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Wolfgang Kieling

From Wikipedia, the free encyclopedia

Wolfgang Kieling
Bundesarchiv Bild 183-G0320-0029-001, Berlin, Vietnam-Ausstellung, Besuch Kieling.jpg
Wolfgang Kieling (and his daughter), 20 March 1968
Born(1924-03-16)16 March 1924
Died7 October 1985(1985-10-07) (aged 61)
Years active1936–1985
Spouse(s)Jola Jobst (1950–1952) (her death)
Gisela Uhlen (1952–1957) (divorced) (1 child)
Monika Gabriel (1969–1975) (divorced)[1]

Wolfgang Kieling (16 March 1924 – 7 October 1985) was a German actor.


In films since childhood in his native Germany, Kieling appeared in a few American films such as Alfred Hitchcock's Torn Curtain (1966), where he played Gromek, an East German agent brutally slain by Paul Newman's character. He also played Gromek's brother in a scene that was deleted from the final print.[2]

Kieling had a small role in $ (aka, The Heist, 1971), starring Warren Beatty. In a British film, Amsterdam Affair (1968), he portrayed the fictional Dutch detective Van der Valk several years before Barry Foster (another Hitchcock alumnus) was cast in the same role for the British TV series. He did much work on West German TV, including the first episode of Derrick ("Waldweg", 1974).

The best of his later roles was in the film Out of Order (1984), originally titled Abwärts. In the German-language version of Disneys Alice in Wonderland he dubbed the Mad Hatter.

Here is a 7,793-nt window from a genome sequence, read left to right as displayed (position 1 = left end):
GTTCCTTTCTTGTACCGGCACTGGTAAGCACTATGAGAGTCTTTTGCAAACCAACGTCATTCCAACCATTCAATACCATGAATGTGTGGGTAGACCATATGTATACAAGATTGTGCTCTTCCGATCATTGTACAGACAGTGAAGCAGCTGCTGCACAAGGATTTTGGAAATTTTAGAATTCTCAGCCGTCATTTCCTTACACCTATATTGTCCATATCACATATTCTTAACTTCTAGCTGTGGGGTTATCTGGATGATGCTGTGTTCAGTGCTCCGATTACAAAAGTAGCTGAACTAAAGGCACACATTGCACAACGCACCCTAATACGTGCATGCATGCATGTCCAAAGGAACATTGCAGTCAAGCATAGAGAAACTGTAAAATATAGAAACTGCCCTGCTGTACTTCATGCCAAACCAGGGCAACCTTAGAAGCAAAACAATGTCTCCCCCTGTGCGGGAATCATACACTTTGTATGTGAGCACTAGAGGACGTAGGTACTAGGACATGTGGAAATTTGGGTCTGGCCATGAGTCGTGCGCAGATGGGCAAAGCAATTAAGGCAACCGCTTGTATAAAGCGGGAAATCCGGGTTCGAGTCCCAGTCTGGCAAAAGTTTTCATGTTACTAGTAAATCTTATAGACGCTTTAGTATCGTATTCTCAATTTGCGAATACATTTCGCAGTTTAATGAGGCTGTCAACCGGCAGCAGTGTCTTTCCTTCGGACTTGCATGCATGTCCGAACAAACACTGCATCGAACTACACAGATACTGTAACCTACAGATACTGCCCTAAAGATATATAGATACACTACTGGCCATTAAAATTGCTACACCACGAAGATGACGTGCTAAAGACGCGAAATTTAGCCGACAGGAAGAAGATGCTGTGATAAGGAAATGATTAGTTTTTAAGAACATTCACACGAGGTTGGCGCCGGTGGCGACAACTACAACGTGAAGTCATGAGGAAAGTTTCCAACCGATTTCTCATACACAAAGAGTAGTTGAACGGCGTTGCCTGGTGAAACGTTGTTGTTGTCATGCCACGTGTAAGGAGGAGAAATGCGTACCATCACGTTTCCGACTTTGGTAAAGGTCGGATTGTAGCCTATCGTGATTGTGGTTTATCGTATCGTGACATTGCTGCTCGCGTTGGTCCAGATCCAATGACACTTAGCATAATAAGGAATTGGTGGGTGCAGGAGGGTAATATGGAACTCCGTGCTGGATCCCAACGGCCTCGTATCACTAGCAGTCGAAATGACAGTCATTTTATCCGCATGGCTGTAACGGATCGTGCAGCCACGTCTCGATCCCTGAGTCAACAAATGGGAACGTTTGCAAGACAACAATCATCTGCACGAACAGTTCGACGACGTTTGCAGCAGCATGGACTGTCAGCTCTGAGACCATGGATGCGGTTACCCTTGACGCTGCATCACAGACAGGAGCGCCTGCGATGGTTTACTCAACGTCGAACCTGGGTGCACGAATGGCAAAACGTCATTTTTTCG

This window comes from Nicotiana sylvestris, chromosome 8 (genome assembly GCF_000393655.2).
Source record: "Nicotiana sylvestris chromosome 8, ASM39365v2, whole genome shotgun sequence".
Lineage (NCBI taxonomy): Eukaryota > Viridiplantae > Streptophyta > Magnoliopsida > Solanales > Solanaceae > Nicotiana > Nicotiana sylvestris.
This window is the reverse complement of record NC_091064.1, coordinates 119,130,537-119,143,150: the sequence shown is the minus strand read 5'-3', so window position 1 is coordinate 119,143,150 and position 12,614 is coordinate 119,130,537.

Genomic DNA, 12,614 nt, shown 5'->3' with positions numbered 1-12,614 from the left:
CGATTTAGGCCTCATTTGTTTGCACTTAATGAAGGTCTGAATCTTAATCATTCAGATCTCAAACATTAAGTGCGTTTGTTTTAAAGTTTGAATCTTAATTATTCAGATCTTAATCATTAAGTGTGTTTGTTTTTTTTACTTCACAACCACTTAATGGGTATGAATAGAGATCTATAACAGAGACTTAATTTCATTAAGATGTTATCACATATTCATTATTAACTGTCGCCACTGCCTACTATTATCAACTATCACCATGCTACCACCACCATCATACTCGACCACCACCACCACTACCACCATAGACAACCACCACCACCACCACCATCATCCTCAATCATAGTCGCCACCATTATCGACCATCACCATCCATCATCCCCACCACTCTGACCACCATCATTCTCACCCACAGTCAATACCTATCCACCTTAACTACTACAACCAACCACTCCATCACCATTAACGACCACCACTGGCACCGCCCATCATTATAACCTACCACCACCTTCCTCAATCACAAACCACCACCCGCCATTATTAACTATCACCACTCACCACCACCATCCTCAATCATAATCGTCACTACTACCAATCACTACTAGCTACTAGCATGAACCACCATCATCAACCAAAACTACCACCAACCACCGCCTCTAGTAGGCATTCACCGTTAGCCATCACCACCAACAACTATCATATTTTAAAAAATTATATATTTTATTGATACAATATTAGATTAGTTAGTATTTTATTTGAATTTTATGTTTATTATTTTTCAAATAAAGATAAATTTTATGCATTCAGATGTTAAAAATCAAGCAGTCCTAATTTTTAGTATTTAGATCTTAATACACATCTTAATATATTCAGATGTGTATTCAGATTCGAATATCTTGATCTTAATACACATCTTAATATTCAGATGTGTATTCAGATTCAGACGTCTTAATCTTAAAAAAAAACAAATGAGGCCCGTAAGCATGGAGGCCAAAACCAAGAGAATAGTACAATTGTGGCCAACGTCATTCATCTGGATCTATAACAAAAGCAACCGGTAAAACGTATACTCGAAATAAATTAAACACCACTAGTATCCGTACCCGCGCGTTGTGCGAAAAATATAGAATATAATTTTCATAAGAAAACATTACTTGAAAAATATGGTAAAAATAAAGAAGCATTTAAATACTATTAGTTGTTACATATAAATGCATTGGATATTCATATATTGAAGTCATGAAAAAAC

Early on, Kieling also became a dubbing actor for West German dubs of foreign films, serving as the standard dubbing voice of Glenn Ford, Frank Sinatra (in his 1950s films), and he also dubbed Charlton Heston in the first part of the Planet of the Apes franchise. Thanks to his voice's similarity to that of Gert Günther Hoffmann, he would also replace Hoffmann as the dubbing voice of Paul Newman when Hoffmann was not available. On TV, he was especially known as the German voice of Bert (see Bert and Ernie) from Sesame Street up until his death in 1985.

In October 1952 his wife Jola Jobst (ex-wife of German Luftwaffe ace Hermann Graf), whom he had married in 1950, committed suicide.[3]

In March 1968 he moved from West Germany to East Germany because of West German support for the United States, which he became disillusioned with after witnessing the Watts riots firsthand during the filming of Torn Curtain. After defecting he called the United States "the most dangerous enemy of humanity in the world today" with its "crimes against the Negro and the people of Vietnam."[4]

Selected filmography

Child actor

  • Die lustigen Weiber (1936) - Bit Part (uncredited)
  • Maria the Maid (1936) - Christoph - Marias little brother
  • Die Kreutzersonate (1937) - Wassja
  • Heimweh (1937) - Robby, Sohn des Bankpräsidenten
  • Women for Golden Hill (1938) - Pat
  • Altes Herz geht auf die Reise [de] (1938, released 1947) - Der Solist im Schulchor
  • The Journey to Tilsit (1939) - Klein Franz
  • Seitensprünge (1940) - Hotelboy
  • Falstaff in Vienna (1940) - Loisl - Lehrling bei Meister Sturm
  • Herz geht vor Anker (1940) - Schiffsjunge
  • Somewhere in Berlin (1941) - Bürolehrling bei Dr. Horn
  • Jenny und der Herr im Frack [de] (1941) - Hotelpage im "Tivoli" (uncredited)



  1. ^[bare URL]
  2. ^ Rawle, Steven & Donnelly, K. J. Partners in Suspense: Critical Essays on Bernard Herrmann and Alfred Hitchcock Oxford University Press, 2017
  3. ^ Bergström, Christer; Antipov, Vlad, and Sundi, Claes (2003). Graf & Grislawski—A Pair of Aces. Hamilton MT: Eagle Editions Ltd. ISBN 0-9721060-4-9., p.269
  4. ^ Kurlansky, Mark (2005). 1968 The year that rocked the world. Vintage. pp. 147–8. ISBN 978-0099-429623.

External links

This page was last edited on 3 May 2022, at 22:28
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